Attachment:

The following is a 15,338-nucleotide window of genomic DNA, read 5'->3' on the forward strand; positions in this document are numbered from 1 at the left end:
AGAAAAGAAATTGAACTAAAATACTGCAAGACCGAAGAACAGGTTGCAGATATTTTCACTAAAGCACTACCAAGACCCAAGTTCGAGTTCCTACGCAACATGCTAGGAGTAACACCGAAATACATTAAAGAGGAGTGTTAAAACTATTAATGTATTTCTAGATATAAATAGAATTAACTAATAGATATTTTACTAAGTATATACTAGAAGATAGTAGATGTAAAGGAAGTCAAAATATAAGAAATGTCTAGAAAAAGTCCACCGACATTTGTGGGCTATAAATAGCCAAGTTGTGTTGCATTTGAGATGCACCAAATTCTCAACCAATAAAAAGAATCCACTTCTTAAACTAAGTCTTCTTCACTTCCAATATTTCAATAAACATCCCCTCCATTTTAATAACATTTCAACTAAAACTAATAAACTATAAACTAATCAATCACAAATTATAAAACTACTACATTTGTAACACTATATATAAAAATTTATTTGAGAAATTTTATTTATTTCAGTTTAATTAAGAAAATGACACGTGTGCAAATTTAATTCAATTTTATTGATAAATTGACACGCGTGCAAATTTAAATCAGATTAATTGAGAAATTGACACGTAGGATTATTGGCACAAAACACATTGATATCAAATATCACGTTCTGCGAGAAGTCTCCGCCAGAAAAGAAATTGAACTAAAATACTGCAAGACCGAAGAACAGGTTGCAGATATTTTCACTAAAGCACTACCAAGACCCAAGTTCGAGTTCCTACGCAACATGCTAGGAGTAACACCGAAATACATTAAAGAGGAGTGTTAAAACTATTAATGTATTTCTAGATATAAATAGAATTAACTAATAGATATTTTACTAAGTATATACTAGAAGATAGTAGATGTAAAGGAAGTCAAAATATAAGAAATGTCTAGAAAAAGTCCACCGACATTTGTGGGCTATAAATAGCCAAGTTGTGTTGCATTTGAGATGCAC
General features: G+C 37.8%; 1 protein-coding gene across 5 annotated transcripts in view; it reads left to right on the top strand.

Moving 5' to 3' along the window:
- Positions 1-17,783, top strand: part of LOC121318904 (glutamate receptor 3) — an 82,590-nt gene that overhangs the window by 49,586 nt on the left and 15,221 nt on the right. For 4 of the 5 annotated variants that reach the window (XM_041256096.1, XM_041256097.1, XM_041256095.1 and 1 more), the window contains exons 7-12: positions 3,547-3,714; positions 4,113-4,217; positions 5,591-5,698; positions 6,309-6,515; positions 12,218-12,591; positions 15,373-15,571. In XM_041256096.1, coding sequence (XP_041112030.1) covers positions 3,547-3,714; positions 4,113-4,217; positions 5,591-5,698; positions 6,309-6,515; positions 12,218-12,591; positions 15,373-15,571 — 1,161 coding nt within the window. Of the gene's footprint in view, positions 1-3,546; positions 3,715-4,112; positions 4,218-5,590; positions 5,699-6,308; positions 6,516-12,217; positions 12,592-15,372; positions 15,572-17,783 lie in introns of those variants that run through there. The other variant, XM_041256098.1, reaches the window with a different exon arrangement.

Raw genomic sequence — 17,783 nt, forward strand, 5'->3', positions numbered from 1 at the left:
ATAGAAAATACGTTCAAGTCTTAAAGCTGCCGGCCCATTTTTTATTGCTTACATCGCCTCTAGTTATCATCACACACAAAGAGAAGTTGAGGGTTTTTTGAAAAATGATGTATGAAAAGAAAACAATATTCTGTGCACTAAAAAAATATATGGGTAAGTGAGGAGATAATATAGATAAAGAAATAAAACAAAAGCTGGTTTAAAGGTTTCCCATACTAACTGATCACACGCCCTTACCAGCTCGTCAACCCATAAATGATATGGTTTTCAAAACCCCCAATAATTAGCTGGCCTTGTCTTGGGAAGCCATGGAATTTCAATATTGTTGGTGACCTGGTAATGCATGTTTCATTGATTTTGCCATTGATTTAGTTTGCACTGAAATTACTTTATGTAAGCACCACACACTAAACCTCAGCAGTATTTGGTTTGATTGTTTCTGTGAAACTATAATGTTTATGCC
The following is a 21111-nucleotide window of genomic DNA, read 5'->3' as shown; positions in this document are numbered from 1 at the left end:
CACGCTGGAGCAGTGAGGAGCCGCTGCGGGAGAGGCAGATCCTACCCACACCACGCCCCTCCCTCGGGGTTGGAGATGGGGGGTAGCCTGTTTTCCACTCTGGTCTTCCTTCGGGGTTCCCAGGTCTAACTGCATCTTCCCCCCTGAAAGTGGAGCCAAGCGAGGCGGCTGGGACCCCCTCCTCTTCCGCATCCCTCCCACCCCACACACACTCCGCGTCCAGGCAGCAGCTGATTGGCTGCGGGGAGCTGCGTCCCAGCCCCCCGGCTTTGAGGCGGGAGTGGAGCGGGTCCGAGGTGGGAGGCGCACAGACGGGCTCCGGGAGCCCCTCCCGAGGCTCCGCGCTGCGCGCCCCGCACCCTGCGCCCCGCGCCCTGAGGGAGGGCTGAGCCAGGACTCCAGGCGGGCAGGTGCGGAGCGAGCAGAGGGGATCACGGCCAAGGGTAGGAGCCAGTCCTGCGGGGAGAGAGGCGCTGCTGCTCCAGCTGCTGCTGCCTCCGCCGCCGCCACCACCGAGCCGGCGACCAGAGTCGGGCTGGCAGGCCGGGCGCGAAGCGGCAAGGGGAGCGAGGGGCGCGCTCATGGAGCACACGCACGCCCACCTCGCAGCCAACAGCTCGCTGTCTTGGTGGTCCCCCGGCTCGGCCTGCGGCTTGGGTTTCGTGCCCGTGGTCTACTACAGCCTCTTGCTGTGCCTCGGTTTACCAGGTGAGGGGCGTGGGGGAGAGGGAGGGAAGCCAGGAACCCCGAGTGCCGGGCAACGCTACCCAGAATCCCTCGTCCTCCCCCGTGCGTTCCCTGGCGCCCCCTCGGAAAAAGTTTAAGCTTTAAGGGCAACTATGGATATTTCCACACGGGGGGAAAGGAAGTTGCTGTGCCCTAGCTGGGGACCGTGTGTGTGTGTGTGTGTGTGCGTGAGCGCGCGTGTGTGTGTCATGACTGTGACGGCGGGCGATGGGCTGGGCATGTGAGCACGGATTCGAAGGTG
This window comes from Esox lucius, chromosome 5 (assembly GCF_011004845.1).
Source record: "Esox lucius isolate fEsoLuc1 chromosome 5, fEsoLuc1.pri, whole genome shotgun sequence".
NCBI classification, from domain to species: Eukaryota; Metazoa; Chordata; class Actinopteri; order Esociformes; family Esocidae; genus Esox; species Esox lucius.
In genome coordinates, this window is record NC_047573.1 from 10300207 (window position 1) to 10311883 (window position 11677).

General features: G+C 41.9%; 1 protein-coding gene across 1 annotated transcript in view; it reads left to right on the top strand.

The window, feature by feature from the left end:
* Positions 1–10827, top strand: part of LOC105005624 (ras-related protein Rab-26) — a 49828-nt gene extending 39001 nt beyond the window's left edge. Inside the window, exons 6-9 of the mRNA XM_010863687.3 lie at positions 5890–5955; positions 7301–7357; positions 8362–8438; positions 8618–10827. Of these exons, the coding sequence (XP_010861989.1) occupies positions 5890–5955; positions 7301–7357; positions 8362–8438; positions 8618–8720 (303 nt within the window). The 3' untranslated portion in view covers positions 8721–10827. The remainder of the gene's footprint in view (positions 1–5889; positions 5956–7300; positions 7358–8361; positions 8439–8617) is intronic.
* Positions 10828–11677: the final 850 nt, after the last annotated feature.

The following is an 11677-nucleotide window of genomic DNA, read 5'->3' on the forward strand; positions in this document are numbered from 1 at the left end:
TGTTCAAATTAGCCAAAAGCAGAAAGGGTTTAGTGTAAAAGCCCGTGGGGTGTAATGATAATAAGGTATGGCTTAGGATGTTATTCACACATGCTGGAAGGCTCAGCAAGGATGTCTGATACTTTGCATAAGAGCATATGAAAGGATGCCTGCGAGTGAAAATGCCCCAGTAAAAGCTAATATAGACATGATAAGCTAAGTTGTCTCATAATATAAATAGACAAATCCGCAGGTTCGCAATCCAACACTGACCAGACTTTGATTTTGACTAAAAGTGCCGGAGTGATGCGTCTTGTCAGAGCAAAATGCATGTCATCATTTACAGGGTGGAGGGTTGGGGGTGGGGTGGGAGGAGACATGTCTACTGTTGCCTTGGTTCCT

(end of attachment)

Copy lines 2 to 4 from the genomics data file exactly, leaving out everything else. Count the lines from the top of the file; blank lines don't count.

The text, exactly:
AGAAAAGAAATTGAACTAAAATACTGCAAGACCGAAGAACAGGTTGCAGATATTTTCACTAAAGCACTACCAAGACCCAAGTTCGAGTTCCTACGCAACATGCTAGGAGTAACACCGAAATACATTAAAGAGGAGTGTTAAAACTATTAATGTATTTCTAGATATAAATAGAATTAACTAATAGATATTTTACTAAGTATATACTAGAAGATAGTAGATGTAAAGGAAGTCAAAATATAAGAAATGTCTAGAAAAAGTCCACCGACATTTGTGGGCTATAAATAGCCAAGTTGTGTTGCATTTGAGATGCACCAAATTCTCAACCAATAAAAAGAATCCACTTCTTAAACTAAGTCTTCTTCACTTCCAATATTTCAATAAACATCCCCTCCATTTTAATAACATTTCAACTAAAACTAATAAACTATAAACTAATCAATCACAAATTATAAAACTACTACATTTGTAACACTATATATAAAAATTTATTTGAGAAATTTTATTTATTTCAGTTTAATTAAGAAAATGACACGTGTGCAAATTTAATTCAATTTTATTGATAAATTGACACGCGTGCAAATTTAAATCAGATTAATTGAGAAATTGACACGTAGGATTATTGGCACAAAACACATTGATATCAAATATCACGTTCTGCGAGAAGTCTCCGCCAGAAAAGAAATTGAACTAAAATACTGCAAGACCGAAGAACAGGTTGCAGATATTTTCACTAAAGCACTACCAAGACCCAAGTTCGAGTTCCTACGCAACATGCTAGGAGTAACACCGAAATACATTAAAGAGGAGTGTTAAAACTATTAATGTATTTCTAGATATAAATAGAATTAACTAATAGATATTTTACTAAGTATATACTAGAAGATAGTAGATGTAAAGGAAGTCAAAATATAAGAAATGTCTAGAAAAAGTCCACCGACATTTGTGGGCTATAAATAGCCAAGTTGTGTTGCATTTGAGATGCAC
General features: G+C 37.8%; 1 protein-coding gene across 5 annotated transcripts in view; it reads left to right on the top strand.

Moving 5' to 3' along the window: